Microsoft’s Anti-Spyware as an argument against Google’s Auto-link

So far I’ve stayed out of the fray surrounding Google’s Auto-link functionality. I can see both sides of the issue, and think that Dave Winer’s comments (starting, I think, here) and Robert Scoble’s comments (starting, I think, here) have some good points – especially when it comes to what Google could do to make the functionality of the toolbar a little less distasteful to content publishers.

It also doesn’t help much that Google’s not talking (in the blogosphere) about this. There’s no “official” Google commentary about what their plans are for the toolbar and how they respond to the concerns brought up by bloggers. I know individuals have said things in other venues, but nothing really meaningful, and nothing direct to the users that I’ve seen (if you know otherwise, please, please let me know).

All of that said, I’ve found Cory Doctorow’s comments, and those of Yoz Grahame and most recently Jason Kottke’s to be more compelling (even though Yoz’s are a little, um, sarcastic, in the “tearing of flesh” meaning). I further think that the slippery slope argument used by many of Google’s detractors in this discussion borders on the fallacious.

Actually, I encountered the most compelling argument against the auto-link feature on my own computer this morning.

I had been in the habit of running both the free version of Lavasoft’s Ad-Aware SE Personal and Spybot-S&D on a daily basis. Mostly they didn;t catch much, but every few days I’d get a tracking cookie hit or something of the like. That was until I installed Microsoft’s Windows AntiSpyware. Then, somehow, they presence of that comforting window every morning telling me that Microsoft had run through the files on my machine while I was sleeping and hadn’t found anything lulled me into a false sense of security and I hadn’t been running my other spyware tools. This morning I opened up Spybot S&D to use a different tool int he package and ran the spyware check just for kicks. Guess what? It found a few things that Microsoft’s tool hadn’t found. I ran AdAware and found a few more.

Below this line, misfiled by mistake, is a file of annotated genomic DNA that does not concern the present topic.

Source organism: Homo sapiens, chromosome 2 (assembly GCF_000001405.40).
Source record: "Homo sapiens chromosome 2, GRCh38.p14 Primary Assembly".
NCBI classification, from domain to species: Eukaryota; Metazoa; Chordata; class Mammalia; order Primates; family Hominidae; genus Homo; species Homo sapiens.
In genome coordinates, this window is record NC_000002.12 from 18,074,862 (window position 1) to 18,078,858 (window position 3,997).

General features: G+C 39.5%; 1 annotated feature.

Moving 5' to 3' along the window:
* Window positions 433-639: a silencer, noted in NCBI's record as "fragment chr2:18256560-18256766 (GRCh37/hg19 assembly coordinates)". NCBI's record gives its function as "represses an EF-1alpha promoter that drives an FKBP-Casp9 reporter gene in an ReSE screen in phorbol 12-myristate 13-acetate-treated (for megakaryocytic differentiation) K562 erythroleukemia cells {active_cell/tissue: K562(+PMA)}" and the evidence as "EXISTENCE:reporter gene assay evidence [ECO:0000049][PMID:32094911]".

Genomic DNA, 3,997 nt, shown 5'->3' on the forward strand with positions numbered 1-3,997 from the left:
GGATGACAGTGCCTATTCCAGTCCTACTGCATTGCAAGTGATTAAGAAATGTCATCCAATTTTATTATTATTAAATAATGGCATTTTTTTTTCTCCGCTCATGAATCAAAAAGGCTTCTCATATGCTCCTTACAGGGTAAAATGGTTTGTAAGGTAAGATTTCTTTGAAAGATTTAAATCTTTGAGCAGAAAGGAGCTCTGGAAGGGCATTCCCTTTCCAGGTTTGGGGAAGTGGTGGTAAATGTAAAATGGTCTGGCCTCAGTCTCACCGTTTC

Shocking you say?

In fact, the things these two tools found were tracking cookies, which I’m not even sure Microsoft’s tool finds. The point of the whole experience is that somehow I had lulled myself into this sense of security based upon the activities of a less-trusted software vendor than Google. I’m a fairly sophisticated technology consumer, yet I allowed myself to be led down the garden path unwittingly. Other users are even more likely to trust the defaults of a tool released by a company that’s got Google’s reputation.

All of that said, I still come down on Google’s side of this issue for these reasons:

  • The user has to download and install the tool, taking some responsibility for their actions
  • When the Toolbar Beta does its work on a page, the page is already on the user’s machine, where they should have a lot of control over the page
  • The user has to click the button for every single page to have the auto-links display
  • The links are shown to be artificial in a way that many users will notice
  • Even setting aside the multiple Javascript code-snippets already available to disable auto-link, you can also disable it by creating the links you’d like to see there yourself.

So while I don’t think the first step down the infamous slippery slope has been taken, yet, I do think we all need to watch out for it. If Google (or anyone else) does step across the line they our work to convince that company to turn back from the slope will be all the harder.

Update: Techdirt talks intelligently about the autolink slippery slope (an old post, but a new one to me).

  • Edward

    I use Firefox which seems to attract less spyware than Internet Explorer

  • cori

    I default to Firefox as well. I also have little problem with spyware generally, but my browsing habits might have something to do with that as well (for example, most of the items I browse to I get to from my feeds as seen in Rojo or Bloglines, so they’re already trusted to a certain extent).